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Ayn Rand's Anthem And Ray Bradbury's Farenheit 451

1129 words - 5 pages

Ralph Waldo Emerson once stated that, “To be yourself in a world that is constantly trying to make you something else is the greatest accomplishment.” Emerson’s words parallel with the words of Ray Bradbury’s Fahrenheit 451 and Ayn Rand’s Anthem as they each depict a society that is in ruins because the people within are not achieving that “greatest accomplishment.” In Anthem, Rand paints the reader a picture of a society where only one man has the idea of individuality, among so many other machine-like people, constantly doing their work because a detached government told them to. Meanwhile, in Fahrenheit 451, Bradbury portrays a society where there are only a few remnants of hope left, only a few individual people. These are people that memorize books so that they may keep human ingenuity going, a hope for a future generation. Although Anthem and Fahrenheit 451 both tell us how we must keep and expand our individuality, Rand uses a much darker, hopeless society through her characters and lack of advancements in technology while Bradbury gives a glimpse at a technology- obsessed society with some dwindling sparks of hope left in a few characters.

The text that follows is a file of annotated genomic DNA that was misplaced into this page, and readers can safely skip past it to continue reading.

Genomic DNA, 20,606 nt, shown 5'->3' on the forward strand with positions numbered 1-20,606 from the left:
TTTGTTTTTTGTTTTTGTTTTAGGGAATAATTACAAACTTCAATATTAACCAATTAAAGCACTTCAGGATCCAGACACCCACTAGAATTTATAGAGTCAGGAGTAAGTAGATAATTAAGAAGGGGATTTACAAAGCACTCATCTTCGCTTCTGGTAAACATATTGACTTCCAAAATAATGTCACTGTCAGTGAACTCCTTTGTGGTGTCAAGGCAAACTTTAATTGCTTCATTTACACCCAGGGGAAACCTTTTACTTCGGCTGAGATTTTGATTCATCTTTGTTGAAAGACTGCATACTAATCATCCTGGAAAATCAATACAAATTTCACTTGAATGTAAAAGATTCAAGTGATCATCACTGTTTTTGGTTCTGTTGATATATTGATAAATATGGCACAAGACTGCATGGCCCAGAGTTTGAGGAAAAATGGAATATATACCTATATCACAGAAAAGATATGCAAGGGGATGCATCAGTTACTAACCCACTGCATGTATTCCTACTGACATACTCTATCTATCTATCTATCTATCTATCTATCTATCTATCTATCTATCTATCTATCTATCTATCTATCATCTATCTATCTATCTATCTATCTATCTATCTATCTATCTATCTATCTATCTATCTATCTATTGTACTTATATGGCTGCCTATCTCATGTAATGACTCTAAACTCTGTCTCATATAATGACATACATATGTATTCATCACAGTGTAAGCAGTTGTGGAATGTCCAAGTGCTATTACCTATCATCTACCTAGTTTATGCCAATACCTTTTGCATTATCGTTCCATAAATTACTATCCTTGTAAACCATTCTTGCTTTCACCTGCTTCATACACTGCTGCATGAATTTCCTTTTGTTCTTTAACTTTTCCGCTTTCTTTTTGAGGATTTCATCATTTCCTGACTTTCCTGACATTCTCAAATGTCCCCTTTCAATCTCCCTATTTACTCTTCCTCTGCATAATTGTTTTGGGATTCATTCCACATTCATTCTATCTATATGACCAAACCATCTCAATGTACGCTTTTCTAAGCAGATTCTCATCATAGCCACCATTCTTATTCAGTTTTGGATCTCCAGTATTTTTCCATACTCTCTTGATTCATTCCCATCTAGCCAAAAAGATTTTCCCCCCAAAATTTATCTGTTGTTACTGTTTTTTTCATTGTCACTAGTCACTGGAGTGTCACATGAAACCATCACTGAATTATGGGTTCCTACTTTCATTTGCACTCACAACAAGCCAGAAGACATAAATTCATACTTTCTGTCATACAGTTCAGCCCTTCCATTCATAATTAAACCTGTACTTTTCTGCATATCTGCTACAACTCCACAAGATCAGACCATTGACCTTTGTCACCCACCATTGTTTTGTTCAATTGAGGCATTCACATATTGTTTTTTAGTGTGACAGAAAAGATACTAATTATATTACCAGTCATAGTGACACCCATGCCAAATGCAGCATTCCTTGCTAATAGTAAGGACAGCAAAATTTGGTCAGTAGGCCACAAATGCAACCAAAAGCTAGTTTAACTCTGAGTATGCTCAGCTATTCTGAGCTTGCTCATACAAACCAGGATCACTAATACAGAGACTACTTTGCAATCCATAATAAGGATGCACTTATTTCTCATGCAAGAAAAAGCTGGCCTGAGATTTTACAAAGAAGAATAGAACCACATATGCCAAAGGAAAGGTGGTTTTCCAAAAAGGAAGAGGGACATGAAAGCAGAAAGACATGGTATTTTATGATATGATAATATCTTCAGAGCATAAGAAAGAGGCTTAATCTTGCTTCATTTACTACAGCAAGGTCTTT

The people within Ayn Rand’s Anthem seem to have a disconnected, dead sense to them, as if they are just machines, lifelessly progressing through a dull existence while a few of Bradbury’s characters have real life within them, a spirit of rebellion and personality disparity between them and all others. Ayn Rand warns the reader about conformity when she includes, “we raised our right arms, and we said all together with the three Teachers at the head: ‘We are nothing. Mankind is all’” (2 Rand). Here we see the parallel of the forces of Hitler in WWII, all the forces joining together as one machine, which tells the reader what a society that forces people to conform will eventually look like if it continues. At the same time, Bradbury gives the hope into the world through Montag, when he realises for himself, “We need to be really bothered once and a while. How long has it been since you’ve been really bothered? About something important, about something real?” (25 Bradbury). We are being told that without being bothered, interested, intrigued about something important and worthwhile every so often we will reach a point where we are living our lives without really living them. In Anthem, we see that only one man finds, and finally speaks out his discovery, saying, “The secrets of this earth are not for all men to see, but only for those who will seek them” (52 Rand). Equality notices that all that exists has not been discovered yet, and should be, but it doesn’t have to be a collective effort. Yet Bradbury’s characters already know that information and discovery can be individual, as we see when Granger warns, “Walk carefully. Guard your health. If anything should happen to Harris, you are the book of Ecclesiastes” (70 Bradbury). Granger understands that not all men must know everything, but mankind...

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